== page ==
What to do if an unethical manager maybe breaking some laws?

UPDATED: Jan 3, 2011

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What to do if an unethical manager maybe breaking some laws?

We have a manager at work who is constantly using profound language towards employees and customers behind their backs in front of other employees. He especially abuses 1 employee verbally more then anyone else. He has us calling customers with past due bills to threaten to take them to a collections agency which I don’t think we even can, plus we never do. He has some pretty unprofessional conduct and favoritism towards 2 female employees. We get write-ups for not making our sales goal which isn’t even company policy (get 3 and your fired). Is there anything that we can do?

Asked on January 3, 2011 under Employment Labor Law, California


SJZ, Member, New York Bar / FreeAdvice Contributing Attorney

Answered 12 years ago | Contributor

1) Profane language--either to some one's face or behind their back--may be rude, immature, and unprofessional, but it is legal.

2) If customers have past due bills, they can be sent to collections. There is a good chance it is not illegal or, indeed, even improper,  to tell people that they could be sent to collections for not paying; only if the manager was threatening or having his staff threaten something beyond his power (like having late payers jailed) or trying to extort more money out of the late payers  than they actually owe would there be a problem.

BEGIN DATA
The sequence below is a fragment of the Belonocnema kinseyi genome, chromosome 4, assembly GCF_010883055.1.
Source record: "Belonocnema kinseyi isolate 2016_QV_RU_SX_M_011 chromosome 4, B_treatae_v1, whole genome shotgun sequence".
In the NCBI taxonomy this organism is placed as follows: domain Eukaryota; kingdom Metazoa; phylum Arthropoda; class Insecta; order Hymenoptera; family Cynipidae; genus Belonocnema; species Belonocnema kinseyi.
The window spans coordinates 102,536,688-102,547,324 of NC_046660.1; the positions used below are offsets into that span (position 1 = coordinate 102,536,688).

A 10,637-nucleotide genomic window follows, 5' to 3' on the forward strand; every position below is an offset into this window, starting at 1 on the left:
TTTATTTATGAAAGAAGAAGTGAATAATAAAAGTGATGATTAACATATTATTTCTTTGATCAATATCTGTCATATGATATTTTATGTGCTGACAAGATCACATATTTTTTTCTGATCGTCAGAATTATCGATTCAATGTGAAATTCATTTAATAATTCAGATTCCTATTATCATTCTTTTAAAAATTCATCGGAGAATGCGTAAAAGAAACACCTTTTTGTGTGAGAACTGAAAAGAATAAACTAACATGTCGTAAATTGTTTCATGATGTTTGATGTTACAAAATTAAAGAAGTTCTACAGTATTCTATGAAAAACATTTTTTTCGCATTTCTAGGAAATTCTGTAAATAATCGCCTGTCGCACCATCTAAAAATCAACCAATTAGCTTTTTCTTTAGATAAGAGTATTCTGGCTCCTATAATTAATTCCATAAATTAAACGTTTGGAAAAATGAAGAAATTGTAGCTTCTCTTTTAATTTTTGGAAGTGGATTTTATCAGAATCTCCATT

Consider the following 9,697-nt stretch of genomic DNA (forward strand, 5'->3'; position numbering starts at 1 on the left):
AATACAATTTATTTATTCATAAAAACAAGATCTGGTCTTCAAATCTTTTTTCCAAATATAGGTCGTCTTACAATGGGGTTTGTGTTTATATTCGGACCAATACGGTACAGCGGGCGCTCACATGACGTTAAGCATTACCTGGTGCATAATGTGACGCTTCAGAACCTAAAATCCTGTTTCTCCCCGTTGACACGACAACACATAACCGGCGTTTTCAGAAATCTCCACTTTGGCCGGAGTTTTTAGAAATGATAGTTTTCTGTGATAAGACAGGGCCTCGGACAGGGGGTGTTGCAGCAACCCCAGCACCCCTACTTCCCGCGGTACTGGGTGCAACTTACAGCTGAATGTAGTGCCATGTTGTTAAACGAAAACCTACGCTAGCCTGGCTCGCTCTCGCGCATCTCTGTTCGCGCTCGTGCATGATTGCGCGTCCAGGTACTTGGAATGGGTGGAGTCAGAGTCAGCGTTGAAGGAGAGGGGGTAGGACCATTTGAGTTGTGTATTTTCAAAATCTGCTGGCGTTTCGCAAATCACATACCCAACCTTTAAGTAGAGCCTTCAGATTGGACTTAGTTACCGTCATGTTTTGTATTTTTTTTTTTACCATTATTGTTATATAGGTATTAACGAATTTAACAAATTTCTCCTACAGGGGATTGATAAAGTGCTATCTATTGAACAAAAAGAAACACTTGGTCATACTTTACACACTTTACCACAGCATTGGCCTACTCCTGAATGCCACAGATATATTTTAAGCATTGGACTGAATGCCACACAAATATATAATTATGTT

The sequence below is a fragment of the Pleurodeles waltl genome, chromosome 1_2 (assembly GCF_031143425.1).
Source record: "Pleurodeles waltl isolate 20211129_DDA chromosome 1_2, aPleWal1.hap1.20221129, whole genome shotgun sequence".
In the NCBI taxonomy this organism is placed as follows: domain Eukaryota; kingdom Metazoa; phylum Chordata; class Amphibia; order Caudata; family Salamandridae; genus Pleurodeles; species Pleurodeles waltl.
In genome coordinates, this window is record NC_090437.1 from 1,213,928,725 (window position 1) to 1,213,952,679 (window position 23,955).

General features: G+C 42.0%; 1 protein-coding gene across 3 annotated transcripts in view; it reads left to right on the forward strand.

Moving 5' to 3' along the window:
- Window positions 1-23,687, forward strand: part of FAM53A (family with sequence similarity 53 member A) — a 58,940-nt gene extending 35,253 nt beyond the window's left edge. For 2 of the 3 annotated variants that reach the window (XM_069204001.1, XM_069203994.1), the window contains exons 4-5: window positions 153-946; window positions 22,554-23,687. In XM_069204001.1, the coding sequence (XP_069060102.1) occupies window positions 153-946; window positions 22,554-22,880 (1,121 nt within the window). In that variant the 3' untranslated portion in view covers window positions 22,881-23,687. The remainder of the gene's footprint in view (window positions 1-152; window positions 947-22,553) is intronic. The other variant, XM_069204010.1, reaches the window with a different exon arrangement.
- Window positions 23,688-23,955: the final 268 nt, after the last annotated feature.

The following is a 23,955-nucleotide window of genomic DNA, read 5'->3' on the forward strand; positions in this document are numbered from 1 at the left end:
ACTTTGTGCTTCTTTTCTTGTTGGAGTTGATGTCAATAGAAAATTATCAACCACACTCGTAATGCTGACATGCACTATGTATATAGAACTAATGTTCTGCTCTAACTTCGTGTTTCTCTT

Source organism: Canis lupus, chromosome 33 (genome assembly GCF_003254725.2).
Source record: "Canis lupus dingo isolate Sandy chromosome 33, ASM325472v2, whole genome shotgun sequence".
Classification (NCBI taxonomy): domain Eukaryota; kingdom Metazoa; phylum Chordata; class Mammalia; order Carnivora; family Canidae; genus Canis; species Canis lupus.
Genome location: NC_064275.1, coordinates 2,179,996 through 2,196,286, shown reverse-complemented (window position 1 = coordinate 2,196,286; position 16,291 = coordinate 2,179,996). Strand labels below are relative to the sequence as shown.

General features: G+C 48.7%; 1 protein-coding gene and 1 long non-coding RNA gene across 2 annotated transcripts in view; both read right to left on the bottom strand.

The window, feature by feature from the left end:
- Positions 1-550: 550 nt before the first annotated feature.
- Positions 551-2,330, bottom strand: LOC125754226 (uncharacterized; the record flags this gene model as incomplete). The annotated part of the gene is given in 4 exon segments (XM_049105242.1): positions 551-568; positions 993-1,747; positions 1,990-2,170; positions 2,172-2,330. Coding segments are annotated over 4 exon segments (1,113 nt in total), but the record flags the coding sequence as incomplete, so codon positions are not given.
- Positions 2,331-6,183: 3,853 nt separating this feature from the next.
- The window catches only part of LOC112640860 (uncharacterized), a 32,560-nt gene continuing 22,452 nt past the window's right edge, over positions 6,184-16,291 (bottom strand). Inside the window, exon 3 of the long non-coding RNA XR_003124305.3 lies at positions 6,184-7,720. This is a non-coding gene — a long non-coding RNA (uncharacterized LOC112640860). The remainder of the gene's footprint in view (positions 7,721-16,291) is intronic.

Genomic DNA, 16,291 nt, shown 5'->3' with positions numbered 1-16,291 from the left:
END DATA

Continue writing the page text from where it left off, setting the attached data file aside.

3) If you don't have employment contracts, you may be "written up," disciplined, or fired for essentially any reason. Not making sales goal is a valid reason, even if its not general company policy; as long as the company allows him to do this, the law will allow it, too.

4) Showing favoritism towards two female employees may be a violation of employment discrimination laws IF the favoritism is based on their gender or sex. If it's based on something else--e.g. one is friend's niece, the other comes from his home town--that's legal, but if it's based purely on them being women, that is not legal and may be grounds for legal action and/or a complaint to the state or federal labor department.

IMPORTANT NOTICE: The Answer(s) provided above are for general information only. The attorney providing the answer was not serving as the attorney for the person submitting the question or in any attorney-client relationship with such person. Laws may vary from state to state, and sometimes change. Tiny variations in the facts, or a fact not set forth in a question, often can change a legal outcome or an attorney's conclusion. Although AttorneyPages.com has verified the attorney was admitted to practice law in at least one jurisdiction, he or she may not be authorized to practice law in the jurisdiction referred to in the question, nor is he or she necessarily experienced in the area of the law involved. Unlike the information in the Answer(s) above, upon which you should NOT rely, for personal advice you can rely upon we suggest you retain an attorney to represent you.

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